Table 11 shows the characteristics of the study participants according to asthma status. Mean BMI and triceps skinfold thickness were higher in those who had current asthma than in those who had never had asthma. In order to understand these findings better the analyses were repeated stratified by sex.
In men the mean BMI in those who had current asthma (27.6 kg/m2) was not significantly different from those who had never had asthma (26.6 kg/m2, p=0.23). The mean triceps skinfold thickness in men with current asthma (13.3 mm) was also not significantly different from those who had never had asthma (13.3 mm, p=0.95).
On the other hand, in women the mean BMI in those who had current asthma (27.9 kg/m2) was significantly higher than in those who had never had asthma (26.2 kg/m2, p=0.04), but the mean triceps skinfold thickness in those who had current asthma (24.7 mm) was not significantly different from those who had never had asthma (23.9 mm, p=0.46). This unadjusted analysis shows that BMI, but not triceps skinfold thickness, was associated with current asthma in women. This association between BMI and current asthma in women persisted after adjustment in a multivariable logistic regression analysis for age, sex, race/ethnicity, educational status, smoking status, concentration of cotinine, physical activity, and atopy (table 22,, model 1). Additional adjustment for serum leptin concentrations in this model did not significantly affect the association (table 22,, model 2).
Table 11 also shows that mean unadjusted leptin concentrations were higher in participants who had current asthma than in those who had never had asthma. Similarly, the geometric mean (SE) concentrations of leptin were higher in participants who had current asthma (9.2 (0.6) μg/l) than in those who had never had asthma (7.6 (0.2) μg/l, p=0.02).
Adults with the highest quartile of leptin concentrations had an odds ratio (OR) of 1.56 (95% CI 0.96 to 2.53) for current asthma after adjustment in a multivariable logistic regression analysis for age, sex, race/ethnicity, educational status, smoking status, concentration of cotinine, physical activity, and atopy (table 33,, model 1). This association was stronger in women (OR 1.85) than in men (OR 1.27). In women, adjustment for triceps skinfold thickness strengthened the association between serum leptin concentrations and asthma (table 33,, model 2) while adjustment for BMI weakened this association (table 33,, model 3).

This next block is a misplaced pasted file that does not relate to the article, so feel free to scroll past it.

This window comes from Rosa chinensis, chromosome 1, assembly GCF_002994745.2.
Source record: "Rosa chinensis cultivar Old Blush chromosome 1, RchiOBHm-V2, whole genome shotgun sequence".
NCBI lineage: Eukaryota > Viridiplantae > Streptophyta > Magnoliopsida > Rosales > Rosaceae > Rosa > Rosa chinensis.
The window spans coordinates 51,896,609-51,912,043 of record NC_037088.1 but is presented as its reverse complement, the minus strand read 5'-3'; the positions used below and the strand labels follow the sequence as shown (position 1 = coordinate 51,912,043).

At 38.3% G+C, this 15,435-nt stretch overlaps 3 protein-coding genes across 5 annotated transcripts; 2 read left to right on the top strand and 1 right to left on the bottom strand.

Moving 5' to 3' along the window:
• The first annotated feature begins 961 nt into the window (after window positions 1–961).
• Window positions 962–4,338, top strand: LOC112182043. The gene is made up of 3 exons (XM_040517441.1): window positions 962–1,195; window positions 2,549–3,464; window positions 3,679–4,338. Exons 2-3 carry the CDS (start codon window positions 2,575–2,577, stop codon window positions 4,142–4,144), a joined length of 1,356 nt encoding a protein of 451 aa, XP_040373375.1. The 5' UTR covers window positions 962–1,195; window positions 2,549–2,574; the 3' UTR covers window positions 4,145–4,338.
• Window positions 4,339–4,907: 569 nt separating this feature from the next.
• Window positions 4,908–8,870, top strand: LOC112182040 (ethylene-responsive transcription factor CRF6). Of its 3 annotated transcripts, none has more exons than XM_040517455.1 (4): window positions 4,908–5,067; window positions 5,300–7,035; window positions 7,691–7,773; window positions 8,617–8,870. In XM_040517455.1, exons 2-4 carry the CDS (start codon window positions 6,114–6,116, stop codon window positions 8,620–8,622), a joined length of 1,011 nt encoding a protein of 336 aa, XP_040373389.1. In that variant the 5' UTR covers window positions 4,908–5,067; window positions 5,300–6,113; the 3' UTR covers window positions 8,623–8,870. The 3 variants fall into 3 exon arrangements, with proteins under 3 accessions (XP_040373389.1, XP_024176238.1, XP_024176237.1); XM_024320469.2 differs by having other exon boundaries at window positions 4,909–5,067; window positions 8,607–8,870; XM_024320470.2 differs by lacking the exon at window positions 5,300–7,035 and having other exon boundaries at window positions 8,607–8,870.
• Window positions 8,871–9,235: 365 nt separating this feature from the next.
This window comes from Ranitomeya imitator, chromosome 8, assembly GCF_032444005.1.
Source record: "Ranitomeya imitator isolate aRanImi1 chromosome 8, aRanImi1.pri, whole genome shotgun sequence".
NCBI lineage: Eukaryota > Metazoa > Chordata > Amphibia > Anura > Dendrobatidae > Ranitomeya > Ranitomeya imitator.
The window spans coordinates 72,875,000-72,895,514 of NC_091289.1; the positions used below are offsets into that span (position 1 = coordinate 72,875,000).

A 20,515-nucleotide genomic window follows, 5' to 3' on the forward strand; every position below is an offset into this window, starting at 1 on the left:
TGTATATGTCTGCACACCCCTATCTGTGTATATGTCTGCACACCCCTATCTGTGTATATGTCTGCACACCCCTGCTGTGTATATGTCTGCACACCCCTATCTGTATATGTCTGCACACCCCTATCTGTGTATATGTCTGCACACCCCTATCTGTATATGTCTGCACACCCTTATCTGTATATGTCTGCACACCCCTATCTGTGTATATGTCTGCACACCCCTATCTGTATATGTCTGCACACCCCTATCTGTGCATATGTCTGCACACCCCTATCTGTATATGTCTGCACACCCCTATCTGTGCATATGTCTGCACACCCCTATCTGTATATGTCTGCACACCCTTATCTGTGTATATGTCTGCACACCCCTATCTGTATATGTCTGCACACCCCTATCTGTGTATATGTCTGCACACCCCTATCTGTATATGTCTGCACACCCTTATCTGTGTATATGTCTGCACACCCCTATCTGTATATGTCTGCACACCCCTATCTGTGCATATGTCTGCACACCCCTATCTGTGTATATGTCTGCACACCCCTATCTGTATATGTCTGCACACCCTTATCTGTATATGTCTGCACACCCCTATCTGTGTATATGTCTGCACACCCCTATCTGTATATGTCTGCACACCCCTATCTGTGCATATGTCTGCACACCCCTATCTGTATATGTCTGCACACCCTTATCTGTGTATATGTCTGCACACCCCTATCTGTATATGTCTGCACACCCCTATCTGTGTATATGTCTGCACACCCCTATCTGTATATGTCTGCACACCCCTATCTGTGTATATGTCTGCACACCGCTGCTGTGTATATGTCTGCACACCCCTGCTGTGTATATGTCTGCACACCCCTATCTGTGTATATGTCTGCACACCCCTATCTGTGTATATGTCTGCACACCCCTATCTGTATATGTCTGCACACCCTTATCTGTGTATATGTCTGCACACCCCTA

When stratified by age over or under 50 years, the association between concentrations of leptin and current asthma was stronger among women aged 20–49 years (table 44).). Because these results suggested that the association might have differed by menopausal status, we also calculated odds ratios for premenopausal and postmenopausal women (table 55).). The association between concentrations of leptin and current asthma was stronger in premenopausal women than in postmenopausal women.
Although statistical power was limited, formal tests of interaction were performed to evaluate if sex, age category, or menopausal status changed the association between concentrations of leptin and asthma. The interaction between sex and concentrations of leptin on asthma was not statistically significant whether concentrations of leptin were modelled as quartiles (p (Wald χ2)=0.48) or as a continuous variable (p (Wald χ2)=0.37). The interaction between age category and concentrations of leptin on asthma was also not statistically significant when women and men were analysed separately, whether concentrations of leptin were modelled as quartiles (p (Wald χ2)=0.74 for women and 0.12 for men) or as a continuous variable (p (Wald χ2)=0.36 for women and 0.86 for men). The interaction between menopausal status and concentrations of leptin on asthma was also not statistically significant whether concentrations of leptin were modelled as quartiles (p (Wald χ2)=0.39) or as a continuous variable (p (Wald χ2)=0.46).